Maersk sees no Brazilian trade recovery till 2020

Maersk sees no Brazilian trade recovery till 2020

THE head of east coast South America (ECSA) operations for Maersk Line, Antonio Dominguez, says Brazil's battered foreign trade will only recover to pre-economic-crisis levels in 2020.

09 August 2017 - 20:00 - Update: 10 August 2017 - 08:59

"There are a lot of positive signs in the Brazilian economy, but we believe we will have to wait until 2020 to see a resumption of global turnover with Brazil to pre-crisis levels before 2015," Mr Dominguez said.

Economic data from IHS Markit largely support this view, with GDP not expected to recover to a level comparable to 2014 until after 2020. While the Brazilian economy is officially out of recession, growth in the first quarter was completely unbalanced - exports grew, but private consumption, investment, and government spending declined.

IHS Markit expects a correction in the second quarter and GDP to decline 0.6 per cent before resuming growth in the third quarter. GDP will grow 0.2 per cent for the full year, according to IHS Markit.

Brazil's container trade grew 5.8 per cent year over year in the first quarter, to 1.3 million TEU, marking the second consecutive quarter of year-over-year growth after 15 straight quarters of declining container throughput.

Imports drove the first-quarter gains, rising 14 per cent to 467,000 TEU, as exports inched up 0.1 per cent to 560,000 TEU. Highlighting how far the trade is from recovery, first-quarter import volumes were still down 21 per cent from the same period in 2015, according to IHS Media.

Imports fell so dramatically last year that Brazil became a net exporter, a situation that Mr Dominguez expects will persist at least until the fourth quarter. This has combined with uneven growth of imports compared to exports to generate a container shortage.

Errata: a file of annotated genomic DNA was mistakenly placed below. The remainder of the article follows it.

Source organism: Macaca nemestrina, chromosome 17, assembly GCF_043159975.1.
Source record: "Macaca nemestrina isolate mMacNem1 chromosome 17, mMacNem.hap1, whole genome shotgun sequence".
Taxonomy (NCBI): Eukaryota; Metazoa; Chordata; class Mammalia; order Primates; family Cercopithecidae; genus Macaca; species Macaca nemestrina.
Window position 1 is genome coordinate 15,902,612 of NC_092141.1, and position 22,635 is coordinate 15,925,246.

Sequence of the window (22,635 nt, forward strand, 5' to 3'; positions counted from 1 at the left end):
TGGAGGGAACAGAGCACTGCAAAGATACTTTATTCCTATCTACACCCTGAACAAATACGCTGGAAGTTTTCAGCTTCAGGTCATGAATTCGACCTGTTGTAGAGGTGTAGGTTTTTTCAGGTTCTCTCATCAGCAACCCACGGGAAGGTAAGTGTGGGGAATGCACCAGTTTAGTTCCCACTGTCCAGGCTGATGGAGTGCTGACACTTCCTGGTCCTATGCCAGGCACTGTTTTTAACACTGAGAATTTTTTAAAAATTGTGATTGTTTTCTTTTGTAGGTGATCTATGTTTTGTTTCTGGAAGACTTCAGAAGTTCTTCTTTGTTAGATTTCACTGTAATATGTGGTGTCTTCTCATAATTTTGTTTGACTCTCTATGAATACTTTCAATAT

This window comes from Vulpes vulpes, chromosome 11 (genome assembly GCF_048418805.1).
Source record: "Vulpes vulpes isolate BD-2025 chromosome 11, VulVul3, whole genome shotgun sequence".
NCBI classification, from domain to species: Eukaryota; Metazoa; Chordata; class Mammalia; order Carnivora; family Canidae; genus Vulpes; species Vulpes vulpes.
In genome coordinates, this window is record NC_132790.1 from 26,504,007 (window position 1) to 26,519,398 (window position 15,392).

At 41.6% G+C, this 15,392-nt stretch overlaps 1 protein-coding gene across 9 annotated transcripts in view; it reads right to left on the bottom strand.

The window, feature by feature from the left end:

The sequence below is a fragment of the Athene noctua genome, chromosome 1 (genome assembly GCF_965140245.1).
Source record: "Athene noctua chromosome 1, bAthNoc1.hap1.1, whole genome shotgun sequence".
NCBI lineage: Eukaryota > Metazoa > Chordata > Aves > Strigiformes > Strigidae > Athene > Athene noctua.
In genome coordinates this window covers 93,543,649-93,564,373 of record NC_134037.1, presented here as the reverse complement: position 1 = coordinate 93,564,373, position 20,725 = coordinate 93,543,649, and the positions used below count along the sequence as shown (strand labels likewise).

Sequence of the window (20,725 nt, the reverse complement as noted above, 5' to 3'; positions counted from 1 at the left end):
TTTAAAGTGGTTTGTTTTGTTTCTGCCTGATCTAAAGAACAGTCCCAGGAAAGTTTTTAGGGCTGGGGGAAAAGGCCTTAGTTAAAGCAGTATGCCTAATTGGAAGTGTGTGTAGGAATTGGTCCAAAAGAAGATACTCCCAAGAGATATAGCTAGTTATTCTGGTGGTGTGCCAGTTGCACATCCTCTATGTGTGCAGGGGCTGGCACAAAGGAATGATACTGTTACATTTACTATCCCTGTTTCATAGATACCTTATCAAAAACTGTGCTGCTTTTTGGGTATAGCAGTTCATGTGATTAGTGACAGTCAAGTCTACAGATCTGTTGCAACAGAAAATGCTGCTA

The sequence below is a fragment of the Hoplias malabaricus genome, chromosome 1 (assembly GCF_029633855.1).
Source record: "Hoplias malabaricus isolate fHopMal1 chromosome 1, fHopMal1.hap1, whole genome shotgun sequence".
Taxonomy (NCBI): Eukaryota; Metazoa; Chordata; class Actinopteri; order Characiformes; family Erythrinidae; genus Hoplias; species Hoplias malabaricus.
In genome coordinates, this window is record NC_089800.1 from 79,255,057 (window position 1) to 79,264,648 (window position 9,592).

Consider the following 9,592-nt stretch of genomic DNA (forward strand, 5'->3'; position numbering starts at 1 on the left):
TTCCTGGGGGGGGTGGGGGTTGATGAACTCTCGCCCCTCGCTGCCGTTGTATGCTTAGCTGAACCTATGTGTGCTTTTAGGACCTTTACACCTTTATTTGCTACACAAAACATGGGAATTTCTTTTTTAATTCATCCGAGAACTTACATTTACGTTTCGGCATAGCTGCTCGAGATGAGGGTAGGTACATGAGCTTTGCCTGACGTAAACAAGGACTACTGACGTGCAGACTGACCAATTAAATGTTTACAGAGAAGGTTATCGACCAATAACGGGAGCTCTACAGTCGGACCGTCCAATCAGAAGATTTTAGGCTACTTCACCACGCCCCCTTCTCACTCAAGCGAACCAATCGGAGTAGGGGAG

"Some of those good signs here include our customers telling us they are confident they will grow their businesses by 20 per cent this year. On top of that, car manufacturers are optimistic and are expecting to produce between 2.4 or 2.5 million vehicles this year in Brazil, up from 2.2 million last year."

Automakers are bringing back online factories that had been shut down due to weak demand, and auto exports to Argentina are growing under the stewardship of the country's new political leaders, he said.

"Then there are the shoe manufacturers who are bringing in more raw materials as they ramp up for more production, and we are also seeing record production for various agricultural produce, especially soybeans."

Brazilian production of soybeans will grow 19 to 20 per cent year over year, and Brazil controlled 43 per cent of the international soy export market last year, according to IHS Markit.

On top of this, Brazil is now in the peak season for cotton production and a fair percentage of cotton exports are shipped out in containers, said Mr Dominguez, adding that the peak season should run until the end of September.

Brazilian beef exports, once thought imperilled by a tainted meat scandal that led a number of nations to ban Brazilian beef, have been largely unaffected. "Nearly all the restrictions were lifted within 10 days. The impact was really just the first week in April."

"Growth in various [agriculture] businesses is driving volumes higher year over year, but we must remember that this is based on very low volumes this time last year, so it will take two to three years to get back to where we were," Mr Dominguez said.




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